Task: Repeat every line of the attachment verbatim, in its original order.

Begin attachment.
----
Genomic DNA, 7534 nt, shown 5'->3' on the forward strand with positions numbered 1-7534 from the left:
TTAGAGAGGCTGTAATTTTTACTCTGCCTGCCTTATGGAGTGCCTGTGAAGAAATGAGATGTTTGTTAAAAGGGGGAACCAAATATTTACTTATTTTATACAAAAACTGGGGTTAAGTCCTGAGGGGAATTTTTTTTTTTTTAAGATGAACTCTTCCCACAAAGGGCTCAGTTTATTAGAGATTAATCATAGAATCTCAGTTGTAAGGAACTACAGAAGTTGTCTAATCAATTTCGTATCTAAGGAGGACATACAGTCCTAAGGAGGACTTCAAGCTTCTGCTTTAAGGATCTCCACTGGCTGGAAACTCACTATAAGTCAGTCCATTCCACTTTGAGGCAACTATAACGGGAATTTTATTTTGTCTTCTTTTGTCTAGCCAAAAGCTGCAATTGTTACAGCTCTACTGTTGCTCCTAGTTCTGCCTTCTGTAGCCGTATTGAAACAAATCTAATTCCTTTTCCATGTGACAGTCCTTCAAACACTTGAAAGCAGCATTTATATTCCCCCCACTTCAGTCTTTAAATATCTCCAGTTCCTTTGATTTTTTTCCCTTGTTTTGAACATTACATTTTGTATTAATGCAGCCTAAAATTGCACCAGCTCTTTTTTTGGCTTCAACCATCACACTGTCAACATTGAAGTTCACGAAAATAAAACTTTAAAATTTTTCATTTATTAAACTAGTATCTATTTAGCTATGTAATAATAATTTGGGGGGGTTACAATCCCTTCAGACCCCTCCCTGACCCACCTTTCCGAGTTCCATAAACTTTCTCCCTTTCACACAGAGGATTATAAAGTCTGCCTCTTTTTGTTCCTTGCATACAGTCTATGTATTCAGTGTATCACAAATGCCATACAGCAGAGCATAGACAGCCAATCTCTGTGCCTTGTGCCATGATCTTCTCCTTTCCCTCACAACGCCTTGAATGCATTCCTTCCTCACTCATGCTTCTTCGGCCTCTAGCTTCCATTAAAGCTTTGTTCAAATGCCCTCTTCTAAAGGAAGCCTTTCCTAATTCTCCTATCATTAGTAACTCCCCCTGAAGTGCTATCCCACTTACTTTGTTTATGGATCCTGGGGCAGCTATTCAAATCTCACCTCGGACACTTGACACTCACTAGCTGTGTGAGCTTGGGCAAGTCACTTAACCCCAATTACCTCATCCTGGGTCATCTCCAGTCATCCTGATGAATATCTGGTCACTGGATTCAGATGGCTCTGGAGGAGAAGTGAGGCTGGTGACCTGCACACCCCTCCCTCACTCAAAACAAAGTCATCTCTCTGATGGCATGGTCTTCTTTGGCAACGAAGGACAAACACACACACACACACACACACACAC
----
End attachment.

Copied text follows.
Genomic DNA, 7534 nt, shown 5'->3' on the forward strand with positions numbered 1-7534 from the left:
TTAGAGAGGCTGTAATTTTTACTCTGCCTGCCTTATGGAGTGCCTGTGAAGAAATGAGATGTTTGTTAAAAGGGGGAACCAAATATTTACTTATTTTATACAAAAACTGGGGTTAAGTCCTGAGGGGAATTTTTTTTTTTTTAAGATGAACTCTTCCCACAAAGGGCTCAGTTTATTAGAGATTAATCATAGAATCTCAGTTGTAAGGAACTACAGAAGTTGTCTAATCAATTTCGTATCTAAGGAGGACATACAGTCCTAAGGAGGACTTCAAGCTTCTGCTTTAAGGATCTCCACTGGCTGGAAACTCACTATAAGTCAGTCCATTCCACTTTGAGGCAACTATAACGGGAATTTTATTTTGTCTTCTTTTGTCTAGCCAAAAGCTGCAATTGTTACAGCTCTACTGTTGCTCCTAGTTCTGCCTTCTGTAGCCGTATTGAAACAAATCTAATTCCTTTTCCATGTGACAGTCCTTCAAACACTTGAAAGCAGCATTTATATTCCCCCCACTTCAGTCTTTAAATATCTCCAGTTCCTTTGATTTTTTTCCCTTGTTTTGAACATTACATTTTGTATTAATGCAGCCTAAAATTGCACCAGCTCTTTTTTTGGCTTCAACCATCACACTGTCAACATTGAAGTTCACGAAAATAAAACTTTAAAATTTTTCATTTATTAAACTAGTATCTATTTAGCTATGTAATAATAATTTGGGGGGGTTACAATCCCTTCAGACCCCTCCCTGACCCACCTTTCCGAGTTCCATAAACTTTCTCCCTTTCACACAGAGGATTATAAAGTCTGCCTCTTTTTGTTCCTTGCATACAGTCTATGTATTCAGTGTATCACAAATGCCATACAGCAGAGCATAGACAGCCAATCTCTGTGCCTTGTGCCATGATCTTCTCCTTTCCCTCACAACGCCTTGAATGCATTCCTTCCTCACTCATGCTTCTTCGGCCTCTAGCTTCCATTAAAGCTTTGTTCAAATGCCCTCTTCTAAAGGAAGCCTTTCCTAATTCTCCTATCATTAGTAACTCCCCCTGAAGTGCTATCCCACTTACTTTGTTTATGGATCCTGGGGCAGCTATTCAAATCTCACCTCGGACACTTGACACTCACTAGCTGTGTGAGCTTGGGCAAGTCACTTAACCCCAATTACCTCATCCTGGGTCATCTCCAGTCATCCTGATGAATATCTGGTCACTGGATTCAGATGGCTCTGGAGGAGAAGTGAGGCTGGTGACCTGCACACCCCTCCCTCACTCAAAACAAAGTCATCTCTCTGATGGCATGGTCTTCTTTGGCAACGAAGGACAAACACACACACACACACACACACACAC